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Microsoft’s $10bn JEDI cloud contract “sets dangerous precedent”, says AWS

 Oscar Williams 23 hours ago

US President Donald Trump (L) and Microsoft CEO Satya Nadella (C) listen to Amazon CEO Jeff Bezos (R) during an American Technology Council roundtable at the White House in Washington, DC, on June 19, 2017.

Amazon Web Services (AWS) has launched an extraordinary attack on the US government after defence officials announced they would not row back on their decision to award a controversial $10bn cloud contract to Microsoft.

The Department of Defense (DoD) confirmed on Friday that, following a “comprehensive re-evaluation of the JEDI [Joint Enterprise Defense Infrastructure] Cloud proposals”, it had “determined that Microsoft’s proposal continues to represent the best value to government”.

In a blogpost published shortly after the announcement, Amazon called the single-supplier framework award “politically corrupted” and claimed it lost out on the deal due to interference by Donald Trump and “numerous material evaluation errors”.

The company also vowed to press ahead with its legal challenge against the deal. A judge said in March that Amazon’s appeal was likely to succeed on a technicality.

When Microsoft secured the deal last October, analysts predicted it could help the company play catch up in the cloud computing race, which to date been dominated by AWS.

But in remarks that emphasise AWS’s hostility to Trump, who has threatened to take antitrust action against its parent company, the cloud computing giant said “there is a recurring pattern to the way President Trump behaves when he’s called out for doing something egregious”.

“First he denies doing it, then he looks for ways to push it off to the side, to distract attention from it and delay efforts to investigate it (so people get bored and forget about it). And then he ends up doubling down on the egregious act anyway.”

AWS said that the award “sets a dangerous precedent” and  that it was concerned about a “growing trend where defense officials act based on a desire to please the President, rather than do what’s right”.

It added: “This was illustrated by the refusal to cooperate with the DoD Inspector General, which sought to investigate allegations that the President interfered in the JEDI procurement in order to steer the award away from AWS. Instead of cooperating, the White House exerted a ‘presidential communications privilege’ that resulted in senior DoD officials not answering questions about JEDI communications between the White House and DoD.”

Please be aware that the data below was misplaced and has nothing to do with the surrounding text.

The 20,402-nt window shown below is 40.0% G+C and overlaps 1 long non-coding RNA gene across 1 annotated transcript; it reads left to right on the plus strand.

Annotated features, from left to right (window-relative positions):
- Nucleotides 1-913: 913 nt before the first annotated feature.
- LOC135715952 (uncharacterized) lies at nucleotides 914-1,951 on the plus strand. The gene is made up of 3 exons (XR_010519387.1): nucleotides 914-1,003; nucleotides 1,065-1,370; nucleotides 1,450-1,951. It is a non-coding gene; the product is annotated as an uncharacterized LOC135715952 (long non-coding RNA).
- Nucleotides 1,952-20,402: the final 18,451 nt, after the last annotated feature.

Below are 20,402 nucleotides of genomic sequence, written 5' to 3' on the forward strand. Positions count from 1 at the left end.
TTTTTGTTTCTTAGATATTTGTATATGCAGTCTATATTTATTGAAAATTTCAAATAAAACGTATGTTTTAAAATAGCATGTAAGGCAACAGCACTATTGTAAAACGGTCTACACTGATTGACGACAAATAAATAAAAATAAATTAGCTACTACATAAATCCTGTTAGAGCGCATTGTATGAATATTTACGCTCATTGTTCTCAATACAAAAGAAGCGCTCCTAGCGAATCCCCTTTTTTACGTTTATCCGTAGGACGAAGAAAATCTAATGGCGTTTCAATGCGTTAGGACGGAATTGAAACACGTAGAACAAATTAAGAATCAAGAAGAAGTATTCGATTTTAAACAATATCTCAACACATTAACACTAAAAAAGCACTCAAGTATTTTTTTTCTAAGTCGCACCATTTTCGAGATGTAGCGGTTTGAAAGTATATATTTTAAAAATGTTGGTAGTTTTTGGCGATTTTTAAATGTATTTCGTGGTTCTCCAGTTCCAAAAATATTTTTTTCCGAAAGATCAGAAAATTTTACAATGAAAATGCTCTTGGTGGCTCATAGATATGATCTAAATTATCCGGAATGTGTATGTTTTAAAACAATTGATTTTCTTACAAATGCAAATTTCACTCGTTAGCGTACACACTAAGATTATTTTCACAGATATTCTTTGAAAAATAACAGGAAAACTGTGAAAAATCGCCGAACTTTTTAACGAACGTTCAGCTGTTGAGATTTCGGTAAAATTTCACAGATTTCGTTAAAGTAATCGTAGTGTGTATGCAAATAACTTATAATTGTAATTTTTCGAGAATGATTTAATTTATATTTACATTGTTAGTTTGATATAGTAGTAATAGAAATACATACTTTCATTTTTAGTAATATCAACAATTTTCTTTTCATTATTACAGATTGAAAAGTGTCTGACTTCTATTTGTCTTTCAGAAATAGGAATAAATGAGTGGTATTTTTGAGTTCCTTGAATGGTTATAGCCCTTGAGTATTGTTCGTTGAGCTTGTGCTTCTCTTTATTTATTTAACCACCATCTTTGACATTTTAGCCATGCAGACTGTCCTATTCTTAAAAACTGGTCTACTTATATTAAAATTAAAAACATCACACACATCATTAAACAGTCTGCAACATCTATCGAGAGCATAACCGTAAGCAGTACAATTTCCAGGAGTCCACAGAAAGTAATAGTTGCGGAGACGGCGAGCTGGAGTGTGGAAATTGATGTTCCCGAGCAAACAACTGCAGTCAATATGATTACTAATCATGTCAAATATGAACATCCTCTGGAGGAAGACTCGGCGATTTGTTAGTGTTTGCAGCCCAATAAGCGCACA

According to the speechwriter Guy Snodgrass’s book, Holding The Line: Inside Trump’s Pentagon with Secretary Mattis, Trump urged the ex-defence secretary James Mattis to “screw Amazon” out of an opportunity to compete for the contract. Mattis, the book states, told his team after the call that the deal would be “done by the book, both legally and ethically”.

The DoD inspector general’s report cast doubt on claims that Trump’s personal hostility to Amazon had influenced the outcome. In a statement, the DoD inspector general said in April: “The evidence we received showed that the DoD personnel who evaluated the contract proposals and awarded Microsoft the JEDI Cloud contract were not pressured regarding their decision on the award of the contract by any DoD leaders more senior to them, who may have communicated with the White House.”

However, the report noted that Pentagon officials were blocked from answering certain questions regarding their discussions with White House officials about the contract.

The report also highlighted that a defense department official who had previously worked for AWS and was negotiating a return to the company had helped to draft the procurement exercise. It said this did not affect the result, however.

In the blogpost, AWS claimed that “this time”, it offered a lower cost than Microsoft “by several tens of millions of dollars”. “The DoD’s decision to intentionally ignore the clear cost benefits offered by AWS, reinforces the fact that this corrective action was never meant to be fair,” the company protested.

Meanwhile, the DoD said in its statement that “the JEDI Cloud contract is a firm-fixed-price, indefinite-delivery/indefinite-quantity contract that will make a full range of cloud computing services available to the DoD.” It added: “While contract performance will not begin immediately due to the Preliminary Injunction Order issued by the Court of Federal Claims on February 13, 2020, DoD is eager to begin delivering this capability to our men and women in uniform.”

Trump and Amazon’s CEO Jeff Bezos are engaged in one of the world’s most high-profile feuds. The US president has referred to the Amazon founder as “Jeff Bozo” and described the Washington Post, which Bezos acquired in 2013, as Amazon’s “chief lobbyist”, an allegation its publisher has strenuously denied. Trump has also threatened to take antitrust action Amazon, which he holds responsible for financial pressures on the US Postal Service.Categories: Cloud

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